5 Love-Hate Relationships in Literature — Because Love is Complicated

Quick, think of some of your favorite couples in literature. Maybe you prefer star-crossed lovers, best friends that fall in love, or particularly unlikely pairings. Personally, I've always had a soft spot for enemies that eventually put aside their differences and fall for each other.

Love-hate relationships often have a much more interesting dynamic than your standard fairy-tale or meet-cute love story. Yes, it's great to see two people who are obviously perfect for each other find happiness, but what about focusing instead on a slightly more complicated kind of love? After all, in real life relationships tend to be much messier than they are in fairy-tales.

My favorite thing about love-hate relationships, though, is how complex the characters involved in them tend to be. They’re often funny, flawed, and deeply relatable, and most importantly they show that the path to true love is typically pretty bumpy. I don’t know about you, but some of my past romantic encounters have much more closely resembled a Beatrice – Benedict dynamic than any kind of grand, romantic love story. Romeo and Juliet? Not quite. Bridget Jones’s Diary? Definitely a more accurate depiction of my love life.

The five novels below have some of my favorite love-hate relationships. Some of them are more relatable than others (you probably aren’t a young woman wed to a literal demon, but then again I don’t know your life), but all of them have that perfect blend of passion and hatred that I look for in my literary couples.

1. Pride & Prejudice by Jane Austen

Arguably, Elizabeth Bennet and Mr. Darcy have the best love-hate relationship ever. They're as close to enemies as a man and a woman in polite Victorian England society can be: Mr. Darcy is unforgivably rude to Elizabeth and her family and attempts to sabotage the relationship of her beloved sister Jane and his best friend, while Elizabeth befriends his archenemy and refuses his marriage proposal on the grounds that he's the worst. Doesn't exactly seem like a match made in heaven. Of course, we soon find out that Mr. Darcy isn't actually a horrible jerkface, and he ultimately rights all of his past transgressions against Elizabeth, paving the way for them to become the perfect Austen pairing. 

2. Bridget Jones's Diary by Helen Fielding

Ok, maybe Bridget's relationship with Mark Darcy rivals Elizabeth and Mr. Darcy's, but that may be cheating since one is based on the other. Take the entry above and set it in modern England. Now make Elizabeth a funny if ditzy woman who's a heavy drinker, chain smoker, eternal diet-er, and appears incapable of holding down a adult relationship. Make Mr. Darcy...well, actually, Mark Darcy and Mr. Darcy are pretty similar already, so leave that one alone. The point is, even though Mark finds Bridget embarrassing and vulgar at first, he eventually accepts her, flaws and all. And Bridget is able to look passed the fact that Mark is kind of a prat in the beginning. See, love always finds a way!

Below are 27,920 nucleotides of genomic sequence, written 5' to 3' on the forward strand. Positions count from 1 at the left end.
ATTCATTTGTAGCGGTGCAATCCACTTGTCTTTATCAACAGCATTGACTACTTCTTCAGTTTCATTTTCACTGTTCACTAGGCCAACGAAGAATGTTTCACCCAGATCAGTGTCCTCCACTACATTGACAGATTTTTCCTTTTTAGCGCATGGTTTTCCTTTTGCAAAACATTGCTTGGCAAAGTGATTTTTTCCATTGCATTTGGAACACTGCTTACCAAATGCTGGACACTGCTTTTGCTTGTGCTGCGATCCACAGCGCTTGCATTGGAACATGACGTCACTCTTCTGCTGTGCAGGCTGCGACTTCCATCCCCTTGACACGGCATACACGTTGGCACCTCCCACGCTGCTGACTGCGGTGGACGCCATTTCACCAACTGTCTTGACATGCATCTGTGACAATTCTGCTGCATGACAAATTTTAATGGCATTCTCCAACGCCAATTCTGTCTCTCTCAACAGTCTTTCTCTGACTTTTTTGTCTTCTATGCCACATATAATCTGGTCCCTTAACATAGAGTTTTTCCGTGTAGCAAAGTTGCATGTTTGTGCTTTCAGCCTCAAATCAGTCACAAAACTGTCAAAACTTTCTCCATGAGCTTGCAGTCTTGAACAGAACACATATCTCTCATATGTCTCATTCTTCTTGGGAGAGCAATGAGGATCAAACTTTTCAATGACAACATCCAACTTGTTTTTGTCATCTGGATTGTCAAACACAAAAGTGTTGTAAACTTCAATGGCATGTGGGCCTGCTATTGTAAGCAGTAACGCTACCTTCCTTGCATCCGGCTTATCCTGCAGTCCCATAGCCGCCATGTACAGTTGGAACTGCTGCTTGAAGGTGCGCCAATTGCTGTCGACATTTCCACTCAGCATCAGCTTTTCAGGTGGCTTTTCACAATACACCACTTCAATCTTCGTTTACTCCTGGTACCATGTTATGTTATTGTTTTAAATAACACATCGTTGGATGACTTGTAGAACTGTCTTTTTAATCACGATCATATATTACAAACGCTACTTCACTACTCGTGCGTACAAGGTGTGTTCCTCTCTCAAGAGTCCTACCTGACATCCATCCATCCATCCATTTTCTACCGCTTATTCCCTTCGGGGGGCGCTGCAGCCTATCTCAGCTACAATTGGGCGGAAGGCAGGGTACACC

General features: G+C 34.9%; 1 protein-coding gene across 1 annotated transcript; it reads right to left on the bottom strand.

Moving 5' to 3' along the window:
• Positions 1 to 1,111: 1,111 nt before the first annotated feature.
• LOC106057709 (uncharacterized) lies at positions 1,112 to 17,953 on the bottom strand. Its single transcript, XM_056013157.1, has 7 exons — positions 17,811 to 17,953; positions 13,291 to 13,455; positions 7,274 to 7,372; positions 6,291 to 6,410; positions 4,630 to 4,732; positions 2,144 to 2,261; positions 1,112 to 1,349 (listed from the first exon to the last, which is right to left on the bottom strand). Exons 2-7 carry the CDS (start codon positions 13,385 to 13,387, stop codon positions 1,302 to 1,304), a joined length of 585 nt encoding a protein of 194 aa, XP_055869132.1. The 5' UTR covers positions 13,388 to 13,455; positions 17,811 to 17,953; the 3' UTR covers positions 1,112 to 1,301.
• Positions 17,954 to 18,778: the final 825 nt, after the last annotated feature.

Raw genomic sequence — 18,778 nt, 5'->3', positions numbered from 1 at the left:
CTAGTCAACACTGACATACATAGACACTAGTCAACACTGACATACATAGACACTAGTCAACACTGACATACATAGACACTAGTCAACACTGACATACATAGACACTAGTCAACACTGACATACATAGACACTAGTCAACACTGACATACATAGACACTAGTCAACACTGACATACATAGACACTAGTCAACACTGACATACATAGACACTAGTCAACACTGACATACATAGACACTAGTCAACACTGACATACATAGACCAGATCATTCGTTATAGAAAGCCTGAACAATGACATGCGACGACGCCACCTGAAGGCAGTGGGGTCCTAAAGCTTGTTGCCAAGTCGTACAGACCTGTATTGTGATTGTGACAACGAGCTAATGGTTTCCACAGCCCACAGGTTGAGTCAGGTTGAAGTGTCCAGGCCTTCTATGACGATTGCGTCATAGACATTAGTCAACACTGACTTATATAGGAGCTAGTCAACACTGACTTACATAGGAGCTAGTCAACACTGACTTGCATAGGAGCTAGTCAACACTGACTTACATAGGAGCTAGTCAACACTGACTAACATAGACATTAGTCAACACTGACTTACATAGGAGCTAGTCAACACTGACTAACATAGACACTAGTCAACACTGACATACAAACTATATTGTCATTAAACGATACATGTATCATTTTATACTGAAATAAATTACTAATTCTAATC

3. Much Ado About Nothing by William Shakespeare

Benedict and Beautrice are my favorite couple in all of Shakespeare, because unlike other unlikely Shakespearian pairings (Katherine and Petruchio, I'm looking at you), they genuinely seem to love each other by the end of the play. It's implied throughout the play that Beatrice and Benedict have past history, romantic or otherwise, that has lead to them hating each other. Their friends plot to bring the two together, however, by convincing each that the other is madly in love with them. This flattery awakens their passion, and despite a few missteps (like Beatrice demanding that Benedict kill his friend to prove his devotion to her), by the end the two are on track to marry... though they never stop bickering. 

4. Cruel Beauty by Rosamund Hodge

This goes a little beyond a love-hate relationship. Nyx is actually raised to kill her betrothed, the Gentle Lord, a demon who has been tormenting her town for years. Her father made a bad deal with the Gentle Lord and ended up having to pledge one of his twin daughters to be the demon's wife when she came of age. So Nyx has spent her entire life knowing that she was born to be the bride of a monster, hoping that she'll be able to kill him before he inevitably kills her. But, in typical YA-fantasy fashion, the two actually fall madly in love with each other. What's extra fun about this pair, though, is that despite being in love, they pretty much never stop trying to kill each other, which leads to a pretty interesting relationship dynamic.

5. A Scandal in Bohemia by Sir Arthur Conan Doyle

Alright, simmer down all of you Sherlock Holmes fans that are shouting, "But they're relationship isn't canon!!!!" Yes, technically in the original Sherlock Holmes stories, there is nothing romantic about the relationship between Irene Adler and Holmes, which begins when Holmes is hired by the King of Bohemia to steal back an incriminating picture of him with Adler. In fact, Watson, our narrator, goes out of his way to make it clear that there's no funny business going on. That being said, there is totally something romantic going on between these two, and I will not hear otherwise. Irene Adler is one of the only people, and definitely the only woman, to outwit Sherlock Holmes, and he's so impressed with her that he asks his employer, the King of Bohemia, to pay him by giving him a picture of Adler. Doesn't that scream love to you?

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